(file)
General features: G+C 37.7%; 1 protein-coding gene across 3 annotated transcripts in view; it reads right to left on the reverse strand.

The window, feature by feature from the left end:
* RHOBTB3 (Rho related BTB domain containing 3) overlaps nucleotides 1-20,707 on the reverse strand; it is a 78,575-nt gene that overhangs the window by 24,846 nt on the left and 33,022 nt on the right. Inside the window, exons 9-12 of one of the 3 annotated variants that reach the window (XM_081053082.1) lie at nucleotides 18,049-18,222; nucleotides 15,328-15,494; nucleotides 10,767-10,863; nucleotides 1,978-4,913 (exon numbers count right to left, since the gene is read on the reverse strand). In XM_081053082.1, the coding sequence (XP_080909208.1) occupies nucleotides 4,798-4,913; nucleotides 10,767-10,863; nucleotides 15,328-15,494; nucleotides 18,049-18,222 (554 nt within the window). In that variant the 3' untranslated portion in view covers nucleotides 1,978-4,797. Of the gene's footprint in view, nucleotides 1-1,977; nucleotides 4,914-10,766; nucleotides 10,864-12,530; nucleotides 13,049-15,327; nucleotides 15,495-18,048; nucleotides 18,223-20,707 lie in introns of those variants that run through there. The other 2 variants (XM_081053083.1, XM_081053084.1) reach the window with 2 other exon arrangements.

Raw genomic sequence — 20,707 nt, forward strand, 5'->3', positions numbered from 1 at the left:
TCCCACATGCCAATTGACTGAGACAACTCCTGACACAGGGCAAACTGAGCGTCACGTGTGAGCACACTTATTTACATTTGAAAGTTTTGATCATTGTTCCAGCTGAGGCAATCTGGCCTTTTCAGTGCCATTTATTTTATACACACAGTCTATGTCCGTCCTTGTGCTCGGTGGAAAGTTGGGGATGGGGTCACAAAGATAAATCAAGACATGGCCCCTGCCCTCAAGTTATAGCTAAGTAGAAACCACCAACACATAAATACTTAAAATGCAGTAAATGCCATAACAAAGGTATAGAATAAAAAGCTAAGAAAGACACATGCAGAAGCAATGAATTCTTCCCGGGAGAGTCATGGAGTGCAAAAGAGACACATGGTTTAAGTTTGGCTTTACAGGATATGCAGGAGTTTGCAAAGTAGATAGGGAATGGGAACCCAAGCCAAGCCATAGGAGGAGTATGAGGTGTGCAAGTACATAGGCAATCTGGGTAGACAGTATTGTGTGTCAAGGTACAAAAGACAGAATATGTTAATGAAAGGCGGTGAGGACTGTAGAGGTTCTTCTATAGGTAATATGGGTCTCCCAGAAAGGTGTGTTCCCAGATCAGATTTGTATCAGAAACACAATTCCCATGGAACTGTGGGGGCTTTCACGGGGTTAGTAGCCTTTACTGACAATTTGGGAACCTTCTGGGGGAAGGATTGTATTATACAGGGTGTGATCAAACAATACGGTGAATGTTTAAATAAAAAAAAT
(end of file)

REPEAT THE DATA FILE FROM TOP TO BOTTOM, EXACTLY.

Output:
General features: G+C 37.7%; 1 protein-coding gene across 3 annotated transcripts in view; it reads right to left on the reverse strand.

The window, feature by feature from the left end:
* RHOBTB3 (Rho related BTB domain containing 3) overlaps nucleotides 1-20,707 on the reverse strand; it is a 78,575-nt gene that overhangs the window by 24,846 nt on the left and 33,022 nt on the right. Inside the window, exons 9-12 of one of the 3 annotated variants that reach the window (XM_081053082.1) lie at nucleotides 18,049-18,222; nucleotides 15,328-15,494; nucleotides 10,767-10,863; nucleotides 1,978-4,913 (exon numbers count right to left, since the gene is read on the reverse strand). In XM_081053082.1, the coding sequence (XP_080909208.1) occupies nucleotides 4,798-4,913; nucleotides 10,767-10,863; nucleotides 15,328-15,494; nucleotides 18,049-18,222 (554 nt within the window). In that variant the 3' untranslated portion in view covers nucleotides 1,978-4,797. Of the gene's footprint in view, nucleotides 1-1,977; nucleotides 4,914-10,766; nucleotides 10,864-12,530; nucleotides 13,049-15,327; nucleotides 15,495-18,048; nucleotides 18,223-20,707 lie in introns of those variants that run through there. The other 2 variants (XM_081053083.1, XM_081053084.1) reach the window with 2 other exon arrangements.

Raw genomic sequence — 20,707 nt, forward strand, 5'->3', positions numbered from 1 at the left:
TCCCACATGCCAATTGACTGAGACAACTCCTGACACAGGGCAAACTGAGCGTCACGTGTGAGCACACTTATTTACATTTGAAAGTTTTGATCATTGTTCCAGCTGAGGCAATCTGGCCTTTTCAGTGCCATTTATTTTATACACACAGTCTATGTCCGTCCTTGTGCTCGGTGGAAAGTTGGGGATGGGGTCACAAAGATAAATCAAGACATGGCCCCTGCCCTCAAGTTATAGCTAAGTAGAAACCACCAACACATAAATACTTAAAATGCAGTAAATGCCATAACAAAGGTATAGAATAAAAAGCTAAGAAAGACACATGCAGAAGCAATGAATTCTTCCCGGGAGAGTCATGGAGTGCAAAAGAGACACATGGTTTAAGTTTGGCTTTACAGGATATGCAGGAGTTTGCAAAGTAGATAGGGAATGGGAACCCAAGCCAAGCCATAGGAGGAGTATGAGGTGTGCAAGTACATAGGCAATCTGGGTAGACAGTATTGTGTGTCAAGGTACAAAAGACAGAATATGTTAATGAAAGGCGGTGAGGACTGTAGAGGTTCTTCTATAGGTAATATGGGTCTCCCAGAAAGGTGTGTTCCCAGATCAGATTTGTATCAGAAACACAATTCCCATGGAACTGTGGGGGCTTTCACGGGGTTAGTAGCCTTTACTGACAATTTGGGAACCTTCTGGGGGAAGGATTGTATTATACAGGGTGTGATCAAACAATACGGTGAATGTTTAAATAAAAAAAAT